Social media has transformed the travel game and the perception of travelers and traveling. It is impossible to miss the fantastic voyages of your close, and not-so-close friends if you are a member of a social forum like Facebook or Instagram. However, this assault of travel experiences by often well-meaning travelers has created a belief that a person must keep-up (competitively) with their Super Traveler friend. Instead of enjoying the beautiful experiences of others, some believe that this is a completion of more followers, more likes, and more countries visited. Why this belief? Underlying it all is a perception that travelers are “better people” or that the more countries you visit make you a "well-rounded person.” Is this true? Well, the answer is “no,” but let’s explore why the more countries you visit does not make you a better person, and when traveling frequently makes you a well-rounded individual.
Why Some Travel More than Others
As previously stated, there is nothing in being a frequent traveler that inherently makes that person better than someone less-traveled. A person who has visited 50 countries is not more well-rounded than someone who has visited two countries. Exploring why some people travel more extensively than others will help us to see why this is the case. Here are three reasons why some people travel more than others.
3) Financial Resources
Having the ability to travel frequently may mean that one has more financial resources than another. Visiting other countries can be expensive, depending on how you prefer to wanderlust. Individual financial situations differ from one person to another, so do not be disappointed if you cannot globe-trot as much as you would like because of limited finances. More importantly, do not be envious of others who do have the means to travel. Learn from and enjoy the experiences of others.
Personal circumstances are a big reason why some can travel more than others. For instance, a person may have a job that requires them to be on the move. This individual may incorporate pleasure travel with their work.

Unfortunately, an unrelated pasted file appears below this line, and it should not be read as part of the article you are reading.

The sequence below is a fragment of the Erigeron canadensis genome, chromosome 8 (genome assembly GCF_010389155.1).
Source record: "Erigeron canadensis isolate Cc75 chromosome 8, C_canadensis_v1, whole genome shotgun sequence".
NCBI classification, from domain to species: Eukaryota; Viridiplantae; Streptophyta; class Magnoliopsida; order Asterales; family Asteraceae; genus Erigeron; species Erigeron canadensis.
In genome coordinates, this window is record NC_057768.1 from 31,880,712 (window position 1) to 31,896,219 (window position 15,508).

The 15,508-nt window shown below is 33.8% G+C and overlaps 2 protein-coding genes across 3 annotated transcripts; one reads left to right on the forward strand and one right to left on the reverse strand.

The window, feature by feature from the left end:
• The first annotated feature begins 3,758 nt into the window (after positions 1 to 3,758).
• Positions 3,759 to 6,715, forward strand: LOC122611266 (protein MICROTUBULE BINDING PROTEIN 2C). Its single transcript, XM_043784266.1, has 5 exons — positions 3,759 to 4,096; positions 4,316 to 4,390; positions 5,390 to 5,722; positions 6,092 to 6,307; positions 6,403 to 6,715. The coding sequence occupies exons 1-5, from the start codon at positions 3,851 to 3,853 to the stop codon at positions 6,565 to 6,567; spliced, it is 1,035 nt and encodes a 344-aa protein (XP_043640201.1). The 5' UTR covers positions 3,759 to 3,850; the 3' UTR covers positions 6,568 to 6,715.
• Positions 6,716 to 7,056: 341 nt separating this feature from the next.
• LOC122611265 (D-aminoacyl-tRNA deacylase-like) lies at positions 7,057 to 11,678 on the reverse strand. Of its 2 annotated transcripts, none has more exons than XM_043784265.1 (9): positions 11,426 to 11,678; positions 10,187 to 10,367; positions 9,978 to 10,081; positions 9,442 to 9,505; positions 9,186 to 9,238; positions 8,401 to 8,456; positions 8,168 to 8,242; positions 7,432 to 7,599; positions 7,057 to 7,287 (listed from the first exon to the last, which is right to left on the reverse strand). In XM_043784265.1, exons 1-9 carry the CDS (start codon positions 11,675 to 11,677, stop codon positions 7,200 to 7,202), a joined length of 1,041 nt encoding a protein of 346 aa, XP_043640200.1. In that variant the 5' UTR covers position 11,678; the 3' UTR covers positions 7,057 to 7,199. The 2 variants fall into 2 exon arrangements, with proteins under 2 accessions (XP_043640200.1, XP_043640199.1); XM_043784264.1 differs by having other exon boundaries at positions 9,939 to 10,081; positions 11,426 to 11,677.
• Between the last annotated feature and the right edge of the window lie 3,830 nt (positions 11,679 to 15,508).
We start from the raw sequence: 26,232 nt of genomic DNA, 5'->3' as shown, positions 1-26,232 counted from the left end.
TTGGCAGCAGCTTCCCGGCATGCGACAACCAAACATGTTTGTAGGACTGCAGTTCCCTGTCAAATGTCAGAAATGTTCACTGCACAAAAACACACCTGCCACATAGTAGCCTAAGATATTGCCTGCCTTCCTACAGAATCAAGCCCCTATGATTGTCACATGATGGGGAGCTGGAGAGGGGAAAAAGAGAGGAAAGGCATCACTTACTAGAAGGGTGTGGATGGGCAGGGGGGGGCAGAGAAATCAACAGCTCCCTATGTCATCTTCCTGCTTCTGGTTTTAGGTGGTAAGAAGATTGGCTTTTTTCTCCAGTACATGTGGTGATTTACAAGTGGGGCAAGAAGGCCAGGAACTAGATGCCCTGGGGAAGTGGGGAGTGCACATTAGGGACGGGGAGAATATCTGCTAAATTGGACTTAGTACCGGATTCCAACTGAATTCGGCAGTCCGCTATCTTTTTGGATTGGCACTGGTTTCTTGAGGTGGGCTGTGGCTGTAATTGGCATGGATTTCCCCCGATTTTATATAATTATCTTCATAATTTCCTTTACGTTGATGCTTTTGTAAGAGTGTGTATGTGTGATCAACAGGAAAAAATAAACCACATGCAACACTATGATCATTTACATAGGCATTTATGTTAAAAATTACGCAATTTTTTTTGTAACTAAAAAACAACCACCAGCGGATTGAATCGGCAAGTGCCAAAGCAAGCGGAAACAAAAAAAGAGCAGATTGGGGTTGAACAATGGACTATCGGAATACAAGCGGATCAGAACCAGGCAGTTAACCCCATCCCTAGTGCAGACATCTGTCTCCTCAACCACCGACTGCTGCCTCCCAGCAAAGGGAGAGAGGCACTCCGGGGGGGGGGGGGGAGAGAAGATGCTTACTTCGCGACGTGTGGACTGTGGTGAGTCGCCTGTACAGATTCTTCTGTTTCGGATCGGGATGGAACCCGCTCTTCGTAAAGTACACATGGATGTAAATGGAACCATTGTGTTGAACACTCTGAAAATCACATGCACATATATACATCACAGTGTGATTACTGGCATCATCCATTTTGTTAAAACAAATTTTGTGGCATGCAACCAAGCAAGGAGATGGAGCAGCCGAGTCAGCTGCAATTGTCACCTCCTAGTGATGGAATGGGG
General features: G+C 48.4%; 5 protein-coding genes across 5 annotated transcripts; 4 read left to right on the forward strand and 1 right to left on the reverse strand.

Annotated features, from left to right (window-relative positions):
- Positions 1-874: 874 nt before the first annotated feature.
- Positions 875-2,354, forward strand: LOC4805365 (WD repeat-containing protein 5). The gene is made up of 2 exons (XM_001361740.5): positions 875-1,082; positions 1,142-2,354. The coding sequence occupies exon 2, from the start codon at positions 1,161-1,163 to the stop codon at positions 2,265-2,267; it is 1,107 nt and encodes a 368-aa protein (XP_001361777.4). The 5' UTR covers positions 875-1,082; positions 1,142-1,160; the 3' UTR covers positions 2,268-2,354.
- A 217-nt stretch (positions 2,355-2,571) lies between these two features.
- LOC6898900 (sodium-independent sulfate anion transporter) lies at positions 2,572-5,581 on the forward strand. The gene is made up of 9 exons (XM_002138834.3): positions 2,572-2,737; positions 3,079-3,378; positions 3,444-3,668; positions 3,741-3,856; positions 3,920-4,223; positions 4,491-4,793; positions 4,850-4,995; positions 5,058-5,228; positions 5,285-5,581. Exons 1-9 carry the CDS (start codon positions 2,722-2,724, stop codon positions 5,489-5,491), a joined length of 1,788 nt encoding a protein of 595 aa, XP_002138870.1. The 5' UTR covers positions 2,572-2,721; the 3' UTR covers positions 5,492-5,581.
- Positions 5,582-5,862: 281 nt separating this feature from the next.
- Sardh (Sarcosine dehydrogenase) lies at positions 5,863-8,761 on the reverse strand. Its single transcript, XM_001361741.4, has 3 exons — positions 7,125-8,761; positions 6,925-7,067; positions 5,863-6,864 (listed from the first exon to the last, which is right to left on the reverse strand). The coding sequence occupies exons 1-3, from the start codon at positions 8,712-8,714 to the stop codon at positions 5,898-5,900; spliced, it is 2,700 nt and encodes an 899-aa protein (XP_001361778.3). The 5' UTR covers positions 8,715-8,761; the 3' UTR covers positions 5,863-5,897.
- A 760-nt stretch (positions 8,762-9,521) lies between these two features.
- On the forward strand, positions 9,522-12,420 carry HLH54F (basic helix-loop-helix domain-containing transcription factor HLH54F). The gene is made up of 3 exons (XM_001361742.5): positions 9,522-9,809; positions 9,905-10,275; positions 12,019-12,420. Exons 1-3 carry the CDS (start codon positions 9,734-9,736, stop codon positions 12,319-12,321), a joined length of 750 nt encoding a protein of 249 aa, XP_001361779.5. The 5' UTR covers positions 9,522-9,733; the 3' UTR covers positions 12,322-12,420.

Many people work online and can work while traveling. In a situation like this, a person may only need to see if their destination of choice has fast internet access, and then they are ready to explore.
I have also noticed many people who are retired and who use their free time to travel. They may have a pension or retirement fund which allows them to travel extensively. They have the circumstances and money.
Desire is the primary reason why some travel more than others. People who travel a lot have a strong and overwhelming desire to wanderlust, and a lack of money does not seem to hinder them from doing so. I met a young woman who traveled throughout Europe with only 600 euros. Now, that seemed quite impossible to me, but she was able to do it. Frankly, extensive travelers value traveling more than others.
This strong desire to explore the world causes many people to sacrifice other things to travel. They may forgo a new home, eating out, new cars, a demanding but high-paying job, or other personal luxuries. They subsequently use those resources to fulfill their traveling passion. It always amazes me how people who don't make a lot of money, by most standards, find a way to travel.
When Does Traveling Make You A Better Person?
I am a firm believer that the more countries you visit, the more well-rounded of a person you become. Of course, this personal development depends on having the correct attitude and perspective while traveling.
To become a “better person” from traveling, you must be focused on learning about the country and its people. The value in going to many countries is when you take your time to discover the culture of the country. It is vital to determine why the people of a particular region are who they are. Growth comes when you learn about each country's history and people, and then you add that knowledge to the tapestry of knowledge gleaned from other experiences.
Once I traveled to Chile and was surprised by the number of German people in the country. Our tour guide explained why there are so many Germans living in Chile, and the answer surprised me because it had nothing to do with WWII.
Anyway, the more countries you visit does not make you a “better person.” You become a better person when your travel experiences make you more tolerant, humble, and understanding of differences. You become a better person by understanding the culture, meeting the people, appreciating nature, and learning as much as possible all while having a great time.
For most, travel makes us humble; but for a select few, it becomes a competition. Never let the latter be the case. Develop an open mind and heart, be happy for others, and cultivate a strong desire to learn about the world and differences among people. When you have this outlook, you will become a “better person.”